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Multiple sclerosis is often diagnosed years after the first symptoms appear, study finds

Human brain with close up of active neurons

Years before they are diagnosed, persons with multiple sclerosis (MS) make significantly more visits to doctors and hospitals than others. Specialists have recently discussed whether this might represent a preliminary phase of MS – known as a prodrome.

A research team at the Technical University of Munich (TUM) has now published results of a study suggesting that, in many cases, the complaints may relate to unrecognized early clinical MS events.

Persons suffering from the autoimmune disease multiple sclerosis can develop various neurological symptoms caused by damage to the nervous system. Especially in early stages, these may include sensory dysfunction such as numbness or visual disturbances. In most patients, MS starts with recurring episodes of neurological disability, called relapses or demyelinating events. These clinical events are followed by a partial or complete remission. Especially in the beginning, the symptoms vary widely, so that it is often difficult even for experienced doctors to interpret them correctly to arrive at a diagnosis of MS.

It has been evident for some time, however, that patients with MS show significantly higher numbers of physician visits and hospital admissions even years before the first diagnosis as compared to healthy control persons. In recent years, specialists have seen this pre-diagnosis period as a possible prodromal phase of the disease.

“We believe that, although the disease has not yet been diagnosed, it is fully active and not in a preliminary or prodromal phase.”— Prof. Bernhard Hemmer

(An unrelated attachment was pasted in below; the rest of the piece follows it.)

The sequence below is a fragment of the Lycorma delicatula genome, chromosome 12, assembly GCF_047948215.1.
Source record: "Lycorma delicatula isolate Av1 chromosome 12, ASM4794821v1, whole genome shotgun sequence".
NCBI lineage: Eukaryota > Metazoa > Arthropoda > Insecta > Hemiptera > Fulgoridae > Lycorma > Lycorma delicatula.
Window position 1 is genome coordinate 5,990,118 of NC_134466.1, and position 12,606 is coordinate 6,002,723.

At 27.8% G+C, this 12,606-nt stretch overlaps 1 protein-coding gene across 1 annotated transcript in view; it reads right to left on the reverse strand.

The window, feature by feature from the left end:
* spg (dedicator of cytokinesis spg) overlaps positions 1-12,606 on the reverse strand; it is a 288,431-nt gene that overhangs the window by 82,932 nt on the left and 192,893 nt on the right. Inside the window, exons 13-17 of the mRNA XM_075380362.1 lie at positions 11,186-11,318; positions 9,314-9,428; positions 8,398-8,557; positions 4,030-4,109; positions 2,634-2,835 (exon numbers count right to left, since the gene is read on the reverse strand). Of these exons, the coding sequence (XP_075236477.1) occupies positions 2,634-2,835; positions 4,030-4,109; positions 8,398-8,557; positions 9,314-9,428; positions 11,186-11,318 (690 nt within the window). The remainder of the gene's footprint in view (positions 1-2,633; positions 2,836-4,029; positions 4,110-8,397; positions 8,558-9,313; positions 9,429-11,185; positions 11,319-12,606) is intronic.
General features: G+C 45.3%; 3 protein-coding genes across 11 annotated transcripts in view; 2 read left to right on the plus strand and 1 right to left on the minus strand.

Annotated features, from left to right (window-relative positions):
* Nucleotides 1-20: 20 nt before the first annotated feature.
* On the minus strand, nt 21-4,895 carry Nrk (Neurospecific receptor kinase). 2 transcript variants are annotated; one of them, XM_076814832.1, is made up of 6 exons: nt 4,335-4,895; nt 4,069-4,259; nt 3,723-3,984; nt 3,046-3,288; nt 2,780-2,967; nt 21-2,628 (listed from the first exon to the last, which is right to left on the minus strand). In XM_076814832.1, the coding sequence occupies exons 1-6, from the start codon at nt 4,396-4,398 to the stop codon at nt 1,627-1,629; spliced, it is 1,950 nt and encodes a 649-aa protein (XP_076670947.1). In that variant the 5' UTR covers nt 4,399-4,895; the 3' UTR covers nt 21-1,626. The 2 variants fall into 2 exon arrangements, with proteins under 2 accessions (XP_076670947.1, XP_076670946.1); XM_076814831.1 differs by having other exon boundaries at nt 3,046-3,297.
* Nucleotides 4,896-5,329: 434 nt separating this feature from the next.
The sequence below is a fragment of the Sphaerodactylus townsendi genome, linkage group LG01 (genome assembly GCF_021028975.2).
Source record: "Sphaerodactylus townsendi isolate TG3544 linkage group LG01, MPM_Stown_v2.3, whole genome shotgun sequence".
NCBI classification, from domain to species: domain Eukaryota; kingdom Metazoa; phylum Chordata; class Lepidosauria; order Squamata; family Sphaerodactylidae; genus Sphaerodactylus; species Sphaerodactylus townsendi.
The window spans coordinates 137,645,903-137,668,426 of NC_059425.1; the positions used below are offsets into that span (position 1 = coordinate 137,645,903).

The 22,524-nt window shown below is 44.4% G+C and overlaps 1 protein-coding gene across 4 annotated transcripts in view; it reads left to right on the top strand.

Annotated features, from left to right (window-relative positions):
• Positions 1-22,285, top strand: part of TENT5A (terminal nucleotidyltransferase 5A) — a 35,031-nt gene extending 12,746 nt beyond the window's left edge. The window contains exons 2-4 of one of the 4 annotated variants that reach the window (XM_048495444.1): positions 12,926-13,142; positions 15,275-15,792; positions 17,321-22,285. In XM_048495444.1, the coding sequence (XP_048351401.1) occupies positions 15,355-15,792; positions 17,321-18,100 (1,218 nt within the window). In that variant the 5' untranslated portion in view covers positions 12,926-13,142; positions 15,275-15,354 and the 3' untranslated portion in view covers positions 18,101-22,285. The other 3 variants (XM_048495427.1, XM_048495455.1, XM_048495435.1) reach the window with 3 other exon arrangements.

A new study carried out by a team working with the neurologist Prof. Bernhard Hemmer at TUM suggests that many complaints prior to diagnosis might not represent a prodromal phase. “Instead, we suspect that unrecognized MS relapses cause these individuals to seek medical attention,” says Prof. Hemmer. “That is because we have found that the physician appointments and hospital admissions frequently involved complaints indicating typical MS symptoms. We believe that many complaints that have been attributed to a prodromal phase are in fact caused by ongoing disease. We therefore believe that, although the disease has not yet been diagnosed, it is fully active and not in a preliminary or prodromal phase.”

“The sooner MS is recognized, the better we can treat the disease.”— Dr. Christiane Gasperi

First author Dr. Christiane Gasperi is a physician and scientist at the Department of Neurology at TUM’s Klinikum rechts der Isar.
The results of the study could also open up possibilities to optimize MS treatment: “The sooner MS is recognized, the better we can treat the disease,” says first author Dr. Christiane Gasperi, a physician and researcher at the Neuro-Head Center at the TUM Klinikum rechts der Isar.

“We now need to take a closer look at which early symptoms of MS might be overlooked. This could allow us to recognize the disease at an earlier stage and thus enable earlier treatment initiation.”

Along with the more frequent complaints in the years before an MS diagnosis, the results of the study also showed that persons with MS were actually less likely to seek medical attention for upper respiratory tract infections. “This was unexpected, in view of the fact that MS relapses have sometimes been associated with infections,” says co-first author PD Dr. Alexander Hapfelmeier of the TUM Institute of General Practice and Health Services Research. “However, future studies will be needed to determine whether there is a causal link between MS and a degree of protection against certain infections, or whether the health data we analyzed reflect protective behavior adopted by persons with MS.”

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